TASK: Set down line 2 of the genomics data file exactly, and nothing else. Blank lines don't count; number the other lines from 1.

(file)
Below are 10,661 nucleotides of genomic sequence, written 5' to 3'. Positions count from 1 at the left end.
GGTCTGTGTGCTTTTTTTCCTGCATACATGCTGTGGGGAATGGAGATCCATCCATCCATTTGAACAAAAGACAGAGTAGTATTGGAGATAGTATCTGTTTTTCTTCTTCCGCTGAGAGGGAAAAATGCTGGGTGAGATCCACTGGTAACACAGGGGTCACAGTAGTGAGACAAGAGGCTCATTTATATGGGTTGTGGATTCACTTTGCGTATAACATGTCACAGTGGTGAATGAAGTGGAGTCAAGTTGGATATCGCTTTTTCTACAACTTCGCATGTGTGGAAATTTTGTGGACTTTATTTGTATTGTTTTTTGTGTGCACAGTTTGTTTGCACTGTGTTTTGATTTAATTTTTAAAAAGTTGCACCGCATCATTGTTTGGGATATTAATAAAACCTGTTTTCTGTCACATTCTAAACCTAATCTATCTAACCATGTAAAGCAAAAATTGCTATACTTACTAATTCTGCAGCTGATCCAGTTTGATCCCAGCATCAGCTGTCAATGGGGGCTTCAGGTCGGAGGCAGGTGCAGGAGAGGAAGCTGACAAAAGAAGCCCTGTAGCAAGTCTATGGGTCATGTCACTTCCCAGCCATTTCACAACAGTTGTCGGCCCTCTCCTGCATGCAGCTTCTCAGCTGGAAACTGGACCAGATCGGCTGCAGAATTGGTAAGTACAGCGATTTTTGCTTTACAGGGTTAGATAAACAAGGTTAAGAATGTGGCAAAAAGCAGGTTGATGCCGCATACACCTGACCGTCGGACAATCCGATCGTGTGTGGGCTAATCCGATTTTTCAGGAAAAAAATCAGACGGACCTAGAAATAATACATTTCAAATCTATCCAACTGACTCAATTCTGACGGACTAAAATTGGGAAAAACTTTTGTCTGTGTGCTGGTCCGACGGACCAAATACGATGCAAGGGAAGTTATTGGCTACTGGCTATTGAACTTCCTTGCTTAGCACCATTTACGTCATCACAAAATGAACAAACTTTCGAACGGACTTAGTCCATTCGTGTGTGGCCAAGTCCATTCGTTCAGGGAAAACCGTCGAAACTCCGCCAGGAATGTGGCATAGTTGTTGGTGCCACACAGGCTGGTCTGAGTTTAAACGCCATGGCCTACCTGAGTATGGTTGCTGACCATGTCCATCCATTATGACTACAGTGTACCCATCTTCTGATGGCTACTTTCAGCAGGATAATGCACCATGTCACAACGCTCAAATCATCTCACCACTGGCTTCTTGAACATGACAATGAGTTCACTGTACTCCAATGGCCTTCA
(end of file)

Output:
GGTCTGTGTGCTTTTTTTCCTGCATACATGCTGTGGGGAATGGAGATCCATCCATCCATTTGAACAAAAGACAGAGTAGTATTGGAGATAGTATCTGTTTTTCTTCTTCCGCTGAGAGGGAAAAATGCTGGGTGAGATCCACTGGTAACACAGGGGTCACAGTAGTGAGACAAGAGGCTCATTTATATGGGTTGTGGATTCACTTTGCGTATAACATGTCACAGTGGTGAATGAAGTGGAGTCAAGTTGGATATCGCTTTTTCTACAACTTCGCATGTGTGGAAATTTTGTGGACTTTATTTGTATTGTTTTTTGTGTGCACAGTTTGTTTGCACTGTGTTTTGATTTAATTTTTAAAAAGTTGCACCGCATCATTGTTTGGGATATTAATAAAACCTGTTTTCTGTCACATTCTAAACCTAATCTATCTAACCATGTAAAGCAAAAATTGCTATACTTACTAATTCTGCAGCTGATCCAGTTTGATCCCAGCATCAGCTGTCAATGGGGGCTTCAGGTCGGAGGCAGGTGCAGGAGAGGAAGCTGACAAAAGAAGCCCTGTAGCAAGTCTATGGGTCATGTCACTTCCCAGCCATTTCACAACAGTTGTCGGCCCTCTCCTGCATGCAGCTTCTCAGCTGGAAACTGGACCAGATCGGCTGCAGAATTGGTAAGTACAGCGATTTTTGCTTTACAGGGTTAGATAAACAAGGTTAAGAATGTGGCAAAAAGCAGGTTGATGCCGCATACACCTGACCGTCGGACAATCCGATCGTGTGTGGGCTAATCCGATTTTTCAGGAAAAAAATCAGACGGACCTAGAAATAATACATTTCAAATCTATCCAACTGACTCAATTCTGACGGACTAAAATTGGGAAAAACTTTTGTCTGTGTGCTGGTCCGACGGACCAAATACGATGCAAGGGAAGTTATTGGCTACTGGCTATTGAACTTCCTTGCTTAGCACCATTTACGTCATCACAAAATGAACAAACTTTCGAACGGACTTAGTCCATTCGTGTGTGGCCAAGTCCATTCGTTCAGGGAAAACCGTCGAAACTCCGCCAGGAATGTGGCATAGTTGTTGGTGCCACACAGGCTGGTCTGAGTTTAAACGCCATGGCCTACCTGAGTATGGTTGCTGACCATGTCCATCCATTATGACTACAGTGTACCCATCTTCTGATGGCTACTTTCAGCAGGATAATGCACCATGTCACAACGCTCAAATCATCTCACCACTGGCTTCTTGAACATGACAATGAGTTCACTGTACTCCAATGGCCTTCA